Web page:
Saturday, September 30, 2006

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Symphony IED Jammer System

Defense contracts reported Thursday - MarketWatch: "Lockheed Martin Corp., Maritime Systems and Sensors (LM MS2), 9500 Godwin Drive, Manassas, Va., was awarded Sept. 27, 2006, a $19,000,000 firm-fixed-price, time and material letter contract, for production and delivery of up to 208 (ea) Symphony Improvised Explosive Device (IED) Jammer Systems; including field test sets, operator reference cards, antenna elevation kits, uploader software, user guides, tool kits, theater support, field service engineering, and system documentation for a 52 week period to meet urgent Department of Defense (DoD) requirements in support of Operation Iraqi Freedom and Operation Enduring Freedom. The Symphony IED Jammer System is a programmable, radio-frequency IED defeat system that is vehicle mounted. Vehicle mounted systems are one element of the DoD's Joint Counter Radio-Controlled Improvised Explosive Device Electronic Warfare (JCREW) program. Work will be performed in Manassas, Va., and is expected to be completed by September 2007. Contract funds in the amount of $19,000,000 will expire at the end of the current fiscal year. The Naval Sea Systems Command, Washington, D.C., is the contracting activity (N00024-06-C-6363). "

[bth: $91,000 each]

Abu Aardvark: The classic torture joke

Abu Aardvark: The classic torture joke: "In all the discussion of the Bush administration's renovations to the Geneva Conventions, I'm surprised that I haven't seen anyone pull out this classic joke, which I first heard in Cairo circa 1991. Or maybe I just don't get out much, and everybody already knows the joke.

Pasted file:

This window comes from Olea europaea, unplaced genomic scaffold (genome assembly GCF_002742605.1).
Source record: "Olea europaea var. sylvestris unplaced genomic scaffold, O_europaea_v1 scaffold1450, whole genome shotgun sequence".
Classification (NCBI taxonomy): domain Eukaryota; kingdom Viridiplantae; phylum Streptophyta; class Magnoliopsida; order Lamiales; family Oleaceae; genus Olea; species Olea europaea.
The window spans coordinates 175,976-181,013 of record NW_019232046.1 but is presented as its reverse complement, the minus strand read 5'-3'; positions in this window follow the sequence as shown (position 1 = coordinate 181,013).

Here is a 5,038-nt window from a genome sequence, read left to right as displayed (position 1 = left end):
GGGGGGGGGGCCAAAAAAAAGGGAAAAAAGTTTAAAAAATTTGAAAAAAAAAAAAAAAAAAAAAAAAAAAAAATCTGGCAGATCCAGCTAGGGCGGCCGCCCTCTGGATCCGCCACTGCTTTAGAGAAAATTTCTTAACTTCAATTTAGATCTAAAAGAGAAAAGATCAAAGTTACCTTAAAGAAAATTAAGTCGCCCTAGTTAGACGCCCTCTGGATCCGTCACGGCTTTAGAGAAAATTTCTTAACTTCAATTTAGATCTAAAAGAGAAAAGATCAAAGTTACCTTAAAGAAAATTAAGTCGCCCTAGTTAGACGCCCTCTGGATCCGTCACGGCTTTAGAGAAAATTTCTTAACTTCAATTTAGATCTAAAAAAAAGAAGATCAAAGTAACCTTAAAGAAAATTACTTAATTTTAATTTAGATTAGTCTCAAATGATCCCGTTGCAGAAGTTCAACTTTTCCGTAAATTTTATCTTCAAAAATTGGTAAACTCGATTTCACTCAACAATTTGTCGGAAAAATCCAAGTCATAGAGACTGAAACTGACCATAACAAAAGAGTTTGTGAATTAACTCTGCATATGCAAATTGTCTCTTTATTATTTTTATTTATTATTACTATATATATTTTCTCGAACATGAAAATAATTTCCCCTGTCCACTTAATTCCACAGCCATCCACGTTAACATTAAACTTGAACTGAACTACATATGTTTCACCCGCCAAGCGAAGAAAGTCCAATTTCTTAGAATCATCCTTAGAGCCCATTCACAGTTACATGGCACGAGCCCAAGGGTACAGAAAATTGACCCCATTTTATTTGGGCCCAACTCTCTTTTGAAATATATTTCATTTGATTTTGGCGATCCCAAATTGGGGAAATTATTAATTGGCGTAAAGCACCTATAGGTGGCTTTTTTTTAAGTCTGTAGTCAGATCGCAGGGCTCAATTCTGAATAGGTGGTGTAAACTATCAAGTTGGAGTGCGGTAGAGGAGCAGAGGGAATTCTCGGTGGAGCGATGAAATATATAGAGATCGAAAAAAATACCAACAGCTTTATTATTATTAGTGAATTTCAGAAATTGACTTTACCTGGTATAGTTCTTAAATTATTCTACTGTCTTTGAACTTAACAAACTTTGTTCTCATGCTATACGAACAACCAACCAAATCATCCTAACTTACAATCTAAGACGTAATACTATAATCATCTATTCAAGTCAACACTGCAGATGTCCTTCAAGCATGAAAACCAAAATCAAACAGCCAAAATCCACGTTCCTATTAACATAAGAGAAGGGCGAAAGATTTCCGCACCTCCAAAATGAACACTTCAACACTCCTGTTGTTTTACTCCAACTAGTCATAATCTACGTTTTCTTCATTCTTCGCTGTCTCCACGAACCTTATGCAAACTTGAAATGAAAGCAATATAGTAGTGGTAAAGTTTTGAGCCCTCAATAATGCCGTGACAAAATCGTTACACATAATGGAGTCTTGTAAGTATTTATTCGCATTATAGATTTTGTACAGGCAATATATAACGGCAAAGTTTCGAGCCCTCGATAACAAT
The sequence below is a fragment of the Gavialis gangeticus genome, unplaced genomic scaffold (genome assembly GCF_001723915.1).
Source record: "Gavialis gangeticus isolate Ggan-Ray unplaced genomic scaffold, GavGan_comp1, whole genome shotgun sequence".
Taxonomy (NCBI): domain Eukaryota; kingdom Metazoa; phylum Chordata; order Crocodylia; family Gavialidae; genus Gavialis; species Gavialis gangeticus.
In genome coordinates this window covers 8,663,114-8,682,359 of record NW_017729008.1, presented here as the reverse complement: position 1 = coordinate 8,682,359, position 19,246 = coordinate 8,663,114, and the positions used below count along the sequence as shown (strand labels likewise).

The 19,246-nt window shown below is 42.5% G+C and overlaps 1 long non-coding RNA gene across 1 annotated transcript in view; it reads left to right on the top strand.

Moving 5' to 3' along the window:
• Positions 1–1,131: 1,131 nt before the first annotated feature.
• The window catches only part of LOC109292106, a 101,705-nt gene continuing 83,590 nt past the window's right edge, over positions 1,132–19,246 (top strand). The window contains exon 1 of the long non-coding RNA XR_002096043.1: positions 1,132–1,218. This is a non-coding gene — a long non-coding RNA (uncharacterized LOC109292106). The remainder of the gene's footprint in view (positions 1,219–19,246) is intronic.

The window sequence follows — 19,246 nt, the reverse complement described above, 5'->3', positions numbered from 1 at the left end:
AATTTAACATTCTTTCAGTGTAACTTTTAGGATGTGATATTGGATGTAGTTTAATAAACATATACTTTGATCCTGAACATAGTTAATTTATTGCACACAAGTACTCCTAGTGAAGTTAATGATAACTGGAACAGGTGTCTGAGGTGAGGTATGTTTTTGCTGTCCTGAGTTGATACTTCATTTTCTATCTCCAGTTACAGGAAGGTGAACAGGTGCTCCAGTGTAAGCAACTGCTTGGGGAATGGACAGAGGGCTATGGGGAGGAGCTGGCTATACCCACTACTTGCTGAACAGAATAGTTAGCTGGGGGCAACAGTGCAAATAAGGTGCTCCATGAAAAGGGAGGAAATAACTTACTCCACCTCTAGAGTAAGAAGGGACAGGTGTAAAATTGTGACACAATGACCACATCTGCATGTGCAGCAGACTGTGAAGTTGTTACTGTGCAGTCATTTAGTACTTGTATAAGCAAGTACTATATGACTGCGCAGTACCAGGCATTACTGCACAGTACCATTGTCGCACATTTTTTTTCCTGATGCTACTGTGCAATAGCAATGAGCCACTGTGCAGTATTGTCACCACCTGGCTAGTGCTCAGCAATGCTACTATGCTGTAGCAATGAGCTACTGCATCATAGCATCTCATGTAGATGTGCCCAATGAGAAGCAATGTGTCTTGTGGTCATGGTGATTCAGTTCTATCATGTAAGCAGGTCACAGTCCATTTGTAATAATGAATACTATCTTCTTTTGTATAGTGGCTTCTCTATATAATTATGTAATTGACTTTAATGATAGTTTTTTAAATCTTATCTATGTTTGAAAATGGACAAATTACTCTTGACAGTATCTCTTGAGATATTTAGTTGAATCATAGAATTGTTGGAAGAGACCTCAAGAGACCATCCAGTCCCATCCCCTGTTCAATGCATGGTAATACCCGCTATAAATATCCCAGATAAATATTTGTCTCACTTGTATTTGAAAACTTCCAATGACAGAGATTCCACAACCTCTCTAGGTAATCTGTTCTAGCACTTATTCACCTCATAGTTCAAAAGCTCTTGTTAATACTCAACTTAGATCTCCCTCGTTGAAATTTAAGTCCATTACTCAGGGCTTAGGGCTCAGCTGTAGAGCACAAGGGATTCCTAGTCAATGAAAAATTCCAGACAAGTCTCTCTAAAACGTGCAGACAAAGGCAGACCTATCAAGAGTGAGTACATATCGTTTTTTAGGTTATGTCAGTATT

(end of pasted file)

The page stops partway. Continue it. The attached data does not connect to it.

Either way, here it is:

An American CIA agent, an Israeli Mossad agent, and an Iraqi Mukhabarat agent are sitting in a bar. They start arguing over who is the best at intelligence, so they decide to have a contest: the first one to come back to the bar with a camel wins. The American rushes out, calls up the King's office, and says 'King, I need a camel - now.' Five minutes later, the King comes huffing and puffing up, delivering the camel personally. 'Thanks, your Royalness. You can go back to the casino now.' Grinning a cocky American grin, he saunters back to the bar with his camel... only to find the Israeli sitting in his chair, resting his feet on a camel. 'Dang it!' curses the American. 'How did you DO that?' Then the two sit back and wait for the Iraqi. Hours pass. Finally, they go out looking for him. They don't have to go far. He's in the back alley, torturing a rabbit and screaming 'Say you're a camel! Say you're a camel!'
Trust me, it used to be funnier. "
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West 'will fail' without Pakistan

BBC NEWS South Asia West 'will fail' without Pakistan: "warned the West would be 'brought to its knees' without his country's co-operation in the so-called war on terror.

'If we were not with you, you won't manage anything,' said President Pervez Musharraf in a BBC Radio 4 interview.

He said the Taleban, not al-Qaeda, was now the focus of the struggle against militancy in the region.
'The greatest danger today is if the Taleban movement gets converted into a people's movement,' he warned.

Earlier this week Tony Blair assured Gen Musharraf a leaked paper condemning Pakistan's intelligence service did not reflect his government's view.

In the leaked report, a naval commander at the Ministry of Defence (MoD) claimed Pakistan's intelligence service, ISI, had indirectly helped the Taleban and al-Qaeda.

In the BBC interview Mr Musharraf rejected these claims and said ISI's support was vital."

You'll be brought down to your knees if Pakistan doesn't co-operate with you. That is all that I would like to say. Pakistan is the main ally. If we were not with you, you won't manage anything," he said.

"Let that be clear. And if ISI is not with you, you will fail."

'Historic debt'